European Parliament includes the Armenian Genocide and genocide denials in the EU’s Human Rights policy
Today, on 12 March, the European Parliament has adopted the Annual Report on Human Rights and Democracy in the world 2013. Several clauses of this document are relevant to Armenia, especially the paragraph that “calls, ahead of the 100th anniversary of the Armenian genocide, on all the Member States to acknowledge it, and encourages the Member States and the EU institutions to contribute further to its recognition.
European Friends of Armenia (EuFoA) warmly welcomes this European Parliament report. EuFoA Director, Mr Eduardo Lorenzo Ochoa, comments: “After a long break, the European Parliament reasserts its position on the Armenian Genocide, and again reaffirms that genocides and their denials are a human rights matter. During this special year, we are thankful for this strong signal of European solidarity with the Armenian people.”
In addition, the text adopted by the EP puts a particular focus on the question of human rights in the relations with EU partners. Indeed, the very first paragraph of the report states that “the preamble to the Charter of Fundamental Rights of the European Union affirms that the EU ‘places the individual and human dignity at the heart of its activities'”. The reports then adds that “the performance-driven ‘more for more’ approach should guide the EU’s relations with all third countries, that the EU should grant partner countries advanced status only if clear human rights and democracy requirements are met, and that it should not hesitate to freeze this status if those requirements are no longer fulfilled.”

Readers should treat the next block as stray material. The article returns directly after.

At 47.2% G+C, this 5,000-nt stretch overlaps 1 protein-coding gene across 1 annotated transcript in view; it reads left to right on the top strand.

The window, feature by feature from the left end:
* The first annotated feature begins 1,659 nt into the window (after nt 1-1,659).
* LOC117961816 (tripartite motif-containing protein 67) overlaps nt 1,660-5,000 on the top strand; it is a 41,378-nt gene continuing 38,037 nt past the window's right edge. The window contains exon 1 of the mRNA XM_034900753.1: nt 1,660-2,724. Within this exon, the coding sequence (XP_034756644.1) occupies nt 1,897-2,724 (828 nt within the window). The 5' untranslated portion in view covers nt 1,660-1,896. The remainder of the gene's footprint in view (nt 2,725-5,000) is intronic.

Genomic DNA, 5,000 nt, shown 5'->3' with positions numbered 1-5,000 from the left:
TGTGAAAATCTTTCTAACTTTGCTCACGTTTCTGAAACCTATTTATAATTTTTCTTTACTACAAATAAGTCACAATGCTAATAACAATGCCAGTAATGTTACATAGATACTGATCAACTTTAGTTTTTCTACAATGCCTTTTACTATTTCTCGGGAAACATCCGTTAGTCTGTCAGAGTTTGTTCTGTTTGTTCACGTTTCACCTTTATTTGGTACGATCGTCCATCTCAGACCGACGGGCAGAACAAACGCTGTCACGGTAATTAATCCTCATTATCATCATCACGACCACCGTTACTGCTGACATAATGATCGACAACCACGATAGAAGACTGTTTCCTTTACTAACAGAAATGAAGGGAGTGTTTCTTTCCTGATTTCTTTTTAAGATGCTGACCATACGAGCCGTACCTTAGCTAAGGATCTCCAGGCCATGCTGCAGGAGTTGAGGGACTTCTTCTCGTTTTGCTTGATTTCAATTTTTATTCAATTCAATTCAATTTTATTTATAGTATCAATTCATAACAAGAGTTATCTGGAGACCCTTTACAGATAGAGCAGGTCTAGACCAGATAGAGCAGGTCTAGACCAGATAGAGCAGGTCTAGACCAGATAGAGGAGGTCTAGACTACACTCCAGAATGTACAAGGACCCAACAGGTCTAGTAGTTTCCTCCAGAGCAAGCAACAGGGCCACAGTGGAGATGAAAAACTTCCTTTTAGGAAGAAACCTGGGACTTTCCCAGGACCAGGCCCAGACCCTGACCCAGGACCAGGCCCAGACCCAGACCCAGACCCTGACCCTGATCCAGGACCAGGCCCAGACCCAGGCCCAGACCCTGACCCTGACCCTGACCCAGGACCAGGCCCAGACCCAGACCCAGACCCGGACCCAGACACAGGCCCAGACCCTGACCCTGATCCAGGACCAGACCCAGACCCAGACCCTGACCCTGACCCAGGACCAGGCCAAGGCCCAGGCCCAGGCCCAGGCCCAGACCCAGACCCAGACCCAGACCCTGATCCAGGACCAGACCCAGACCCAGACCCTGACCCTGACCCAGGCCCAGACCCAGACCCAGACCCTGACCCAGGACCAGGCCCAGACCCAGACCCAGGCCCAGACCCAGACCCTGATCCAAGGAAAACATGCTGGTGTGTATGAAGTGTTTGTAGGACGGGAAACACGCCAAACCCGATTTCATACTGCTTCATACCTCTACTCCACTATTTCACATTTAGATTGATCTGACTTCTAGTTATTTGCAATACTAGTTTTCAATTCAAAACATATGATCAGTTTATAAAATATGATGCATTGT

“In practical terms it means that the European Parliament does not want the EU to compromise its stance on human rights, democracy and rule of law when dealing with third countries.” comments Mr Lorenzo Ochoa. “With these two paragraphs in mind, it becomes clear why the report insists on human rights clauses in EU international agreements, including trade agreements. This is also why the report, with its 215 paragraphs, is much longer than the previous yearly reports on that matter. We are very pleased that the EU reasserts its moral authority with this lengthy but clear report.”
The adopted text also recalls the situation of religious minorities, particularly in the Middle East, mentioning among others the Apostolic Armenians. In that particular paragraphs, the Parliament “calls for the EU and its Member States to ensure that religious minorities are respected worldwide, particularly in the Middle East, where Christians, including Catholics, Apostolic Armenians, Copts and Yezidis, and Muslim minorities are being persecuted by ISIS and other terrorist groups.”
The report was drafted by MEP Pier Antonio Panzeri (S&D, Italy) and adopted at the committee level on 9 February and will be published by the European Parliament in the coming days.
Subscribe to our news roundup to get news on your email.